(10) The State legal assistance developer and legal assistance programs, including those provided under section 306(a)(2)(C) of the Act.

(i) The Ombudsman shall carry out such other activities as the Assistant Secretary determines to be appropriate.

State agency responsibilities related to the Ombudsman program.

(a) In addition to the responsibilities set forth in part 1321 of this chapter, the State agency shall ensure that the Ombudsman complies with the relevant provisions of the Act and of this rule.

(b) The State agency shall ensure, through the development of policies, procedures, and other means, consistent with § 1327.11(e)(2), that the Ombudsman program has sufficient authority and access to facilities, residents, and information needed to fully perform all of the functions, responsibilities, and duties of the Office.

(c) The State agency shall provide opportunities for training for the Ombudsman and representatives of the Office in order to maintain expertise to serve as effective advocates for residents. The State agency may utilize funds appropriated under Title III and/or Title VII of the Act designated for direct services in order to provide access to such training opportunities.

(d) The State agency shall provide personnel supervision and management for the Ombudsman and representatives of the Office who are employees of the State agency. Such management shall include an assessment of whether the Office is performing all of its functions under the Act.

(e) The State agency shall provide monitoring, as required by § 1321.11(b) of this chapter, including but not limited to fiscal monitoring, where the Office and/or local Ombudsman entity is organizationally located within an agency under contract or other arrangement with the State agency. Such monitoring shall include an assessment of whether the Ombudsman program is performing all of the functions, responsibilities and duties set forth in §§ 1327.13 and 1327.19. The State agency may make reasonable requests of reports, including aggregated data regarding Ombudsman program activities, to meet the requirements of this provision.

(f) The State agency shall ensure that any review of files, records or other information maintained by the Ombudsman program is consistent with the disclosure limitations set forth in §§ 1327.11(e)(3) and 1327.13(e).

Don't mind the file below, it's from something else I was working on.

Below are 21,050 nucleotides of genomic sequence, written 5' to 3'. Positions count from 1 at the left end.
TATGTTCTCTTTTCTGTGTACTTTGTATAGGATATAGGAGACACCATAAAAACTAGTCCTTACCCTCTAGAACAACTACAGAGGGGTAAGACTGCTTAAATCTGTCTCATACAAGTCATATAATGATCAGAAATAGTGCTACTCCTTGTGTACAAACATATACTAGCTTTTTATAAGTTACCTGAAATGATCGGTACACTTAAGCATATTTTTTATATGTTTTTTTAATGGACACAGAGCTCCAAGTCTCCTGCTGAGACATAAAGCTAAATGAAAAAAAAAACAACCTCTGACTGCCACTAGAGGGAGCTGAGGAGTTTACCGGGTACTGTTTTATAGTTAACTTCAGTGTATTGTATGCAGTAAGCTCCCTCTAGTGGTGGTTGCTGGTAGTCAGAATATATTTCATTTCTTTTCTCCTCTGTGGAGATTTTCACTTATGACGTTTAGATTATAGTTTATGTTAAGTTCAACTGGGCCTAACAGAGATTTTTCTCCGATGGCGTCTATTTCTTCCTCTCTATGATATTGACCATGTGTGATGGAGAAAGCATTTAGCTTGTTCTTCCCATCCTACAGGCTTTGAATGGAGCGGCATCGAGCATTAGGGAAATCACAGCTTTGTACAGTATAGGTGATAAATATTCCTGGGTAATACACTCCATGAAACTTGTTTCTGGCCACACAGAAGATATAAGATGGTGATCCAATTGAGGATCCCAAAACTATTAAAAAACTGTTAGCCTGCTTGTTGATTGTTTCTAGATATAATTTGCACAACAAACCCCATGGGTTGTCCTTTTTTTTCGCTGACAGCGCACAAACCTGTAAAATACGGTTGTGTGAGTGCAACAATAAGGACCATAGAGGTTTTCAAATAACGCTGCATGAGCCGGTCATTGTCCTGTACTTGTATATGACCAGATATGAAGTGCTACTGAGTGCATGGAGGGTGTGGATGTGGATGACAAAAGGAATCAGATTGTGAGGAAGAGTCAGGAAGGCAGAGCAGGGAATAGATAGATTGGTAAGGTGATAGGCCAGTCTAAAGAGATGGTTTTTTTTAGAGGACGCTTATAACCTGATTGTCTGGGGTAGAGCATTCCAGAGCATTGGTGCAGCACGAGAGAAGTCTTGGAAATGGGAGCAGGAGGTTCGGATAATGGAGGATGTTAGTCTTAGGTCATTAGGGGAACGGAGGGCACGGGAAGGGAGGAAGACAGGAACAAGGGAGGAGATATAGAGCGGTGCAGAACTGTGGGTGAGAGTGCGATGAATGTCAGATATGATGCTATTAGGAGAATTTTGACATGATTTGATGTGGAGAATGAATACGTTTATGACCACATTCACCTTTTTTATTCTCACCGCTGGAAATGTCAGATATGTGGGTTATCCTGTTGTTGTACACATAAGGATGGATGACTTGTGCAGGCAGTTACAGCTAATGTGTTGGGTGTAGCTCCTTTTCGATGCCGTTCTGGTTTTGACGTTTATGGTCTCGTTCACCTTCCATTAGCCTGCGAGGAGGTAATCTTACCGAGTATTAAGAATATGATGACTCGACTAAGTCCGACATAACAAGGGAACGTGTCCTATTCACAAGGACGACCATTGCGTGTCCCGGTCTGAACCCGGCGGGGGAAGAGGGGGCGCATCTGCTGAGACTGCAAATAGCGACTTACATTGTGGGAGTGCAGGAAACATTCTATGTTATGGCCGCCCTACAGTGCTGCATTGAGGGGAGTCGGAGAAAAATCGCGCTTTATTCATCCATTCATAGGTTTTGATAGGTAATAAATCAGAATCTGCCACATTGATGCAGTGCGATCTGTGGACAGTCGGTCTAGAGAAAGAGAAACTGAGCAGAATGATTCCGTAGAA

(g) The State agency shall integrate the goals and objectives of the Office into the State plan and coordinate the goals and objectives of the Office with those of other programs established Start Printed Page 7763under Title VII of the Act and other State elder rights, disability rights, and elder justice programs, including, but not limited to, legal assistance programs provided under section 306(a)(2)(C) of the Act, to promote collaborative efforts and diminish duplicative efforts. Where applicable, the State agency shall require inclusion of goals and objectives of local Ombudsman entities into area plans on aging.

(h) The State agency shall provide elder rights leadership. In so doing, it shall require the coordination of Ombudsman program services with, the activities of other programs authorized by Title VII of the Act as well as other State and local entities with responsibilities relevant to the health, safety, well-being or rights of older adults, including residents of long-term care facilities as set forth in § 1327.13(h).

(i) Interference, retaliation and reprisals. The State agency shall:

(1) Ensure that it has mechanisms to prohibit and investigate allegations of interference, retaliation and reprisals:

(i) by a long-term care facility, other entity, or individual with respect to any resident, employee, or other person for filing a complaint with, providing information to, or otherwise cooperating with any representative of the Office; or

(ii) by a long-term care facility, other entity or individual against the Ombudsman or representatives of the Office for fulfillment of the functions, responsibilities, or duties enumerated at §§ 1327.13 and 1327.19; and

(2) Provide for appropriate sanctions with respect to interference, retaliation and reprisals.

(j) Legal counsel. (1) The State agency shall ensure that:

(i) Legal counsel for the Ombudsman program is adequate, available, has competencies relevant to the legal needs of the program and of residents, and is without conflict of interest (as defined by the State ethical standards governing the legal profession), in order to—

(A) Provide consultation and representation as needed in order for the Ombudsman program to protect the health, safety, welfare, and rights of residents; and

(B) Provide consultation and/or representation as needed to assist the Ombudsman and representatives of the Office in the performance of their official functions, responsibilities, and duties, including, but not limited to, complaint resolution and systems advocacy;

(ii) The Ombudsman and representatives of the Office assist residents in seeking administrative, legal, and other appropriate remedies. In so doing, the Ombudsman shall coordinate with the legal services developer, legal services providers, and victim assistance services to promote the availability of legal counsel to residents; and